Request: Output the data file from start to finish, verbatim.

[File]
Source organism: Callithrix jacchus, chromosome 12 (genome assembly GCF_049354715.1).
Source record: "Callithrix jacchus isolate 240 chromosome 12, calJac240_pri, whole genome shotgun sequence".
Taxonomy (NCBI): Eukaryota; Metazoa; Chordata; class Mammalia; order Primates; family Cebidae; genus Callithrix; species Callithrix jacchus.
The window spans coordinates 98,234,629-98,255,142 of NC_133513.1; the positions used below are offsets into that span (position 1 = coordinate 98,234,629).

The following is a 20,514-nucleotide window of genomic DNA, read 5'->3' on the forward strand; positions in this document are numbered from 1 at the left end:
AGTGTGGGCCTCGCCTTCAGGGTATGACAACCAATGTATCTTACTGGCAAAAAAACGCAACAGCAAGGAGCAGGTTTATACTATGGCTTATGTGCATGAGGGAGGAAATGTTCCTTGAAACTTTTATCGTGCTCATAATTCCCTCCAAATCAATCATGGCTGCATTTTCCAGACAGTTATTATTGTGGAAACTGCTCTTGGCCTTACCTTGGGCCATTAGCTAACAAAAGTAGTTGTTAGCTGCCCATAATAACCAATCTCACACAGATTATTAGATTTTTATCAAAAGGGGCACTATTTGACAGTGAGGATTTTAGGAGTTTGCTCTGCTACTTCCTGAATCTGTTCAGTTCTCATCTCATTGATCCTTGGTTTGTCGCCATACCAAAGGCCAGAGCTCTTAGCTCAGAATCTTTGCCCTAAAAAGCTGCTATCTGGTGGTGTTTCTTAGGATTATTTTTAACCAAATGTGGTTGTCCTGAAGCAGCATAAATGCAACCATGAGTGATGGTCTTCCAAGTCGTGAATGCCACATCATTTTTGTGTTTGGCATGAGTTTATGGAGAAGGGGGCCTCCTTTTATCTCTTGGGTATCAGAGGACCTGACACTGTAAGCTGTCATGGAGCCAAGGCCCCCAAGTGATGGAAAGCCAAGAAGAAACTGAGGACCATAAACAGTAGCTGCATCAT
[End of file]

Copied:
Source organism: Callithrix jacchus, chromosome 12 (genome assembly GCF_049354715.1).
Source record: "Callithrix jacchus isolate 240 chromosome 12, calJac240_pri, whole genome shotgun sequence".
Taxonomy (NCBI): Eukaryota; Metazoa; Chordata; class Mammalia; order Primates; family Cebidae; genus Callithrix; species Callithrix jacchus.
The window spans coordinates 98,234,629-98,255,142 of NC_133513.1; the positions used below are offsets into that span (position 1 = coordinate 98,234,629).

The following is a 20,514-nucleotide window of genomic DNA, read 5'->3' on the forward strand; positions in this document are numbered from 1 at the left end:
AGTGTGGGCCTCGCCTTCAGGGTATGACAACCAATGTATCTTACTGGCAAAAAAACGCAACAGCAAGGAGCAGGTTTATACTATGGCTTATGTGCATGAGGGAGGAAATGTTCCTTGAAACTTTTATCGTGCTCATAATTCCCTCCAAATCAATCATGGCTGCATTTTCCAGACAGTTATTATTGTGGAAACTGCTCTTGGCCTTACCTTGGGCCATTAGCTAACAAAAGTAGTTGTTAGCTGCCCATAATAACCAATCTCACACAGATTATTAGATTTTTATCAAAAGGGGCACTATTTGACAGTGAGGATTTTAGGAGTTTGCTCTGCTACTTCCTGAATCTGTTCAGTTCTCATCTCATTGATCCTTGGTTTGTCGCCATACCAAAGGCCAGAGCTCTTAGCTCAGAATCTTTGCCCTAAAAAGCTGCTATCTGGTGGTGTTTCTTAGGATTATTTTTAACCAAATGTGGTTGTCCTGAAGCAGCATAAATGCAACCATGAGTGATGGTCTTCCAAGTCGTGAATGCCACATCATTTTTGTGTTTGGCATGAGTTTATGGAGAAGGGGGCCTCCTTTTATCTCTTGGGTATCAGAGGACCTGACACTGTAAGCTGTCATGGAGCCAAGGCCCCCAAGTGATGGAAAGCCAAGAAGAAACTGAGGACCATAAACAGTAGCTGCATCAT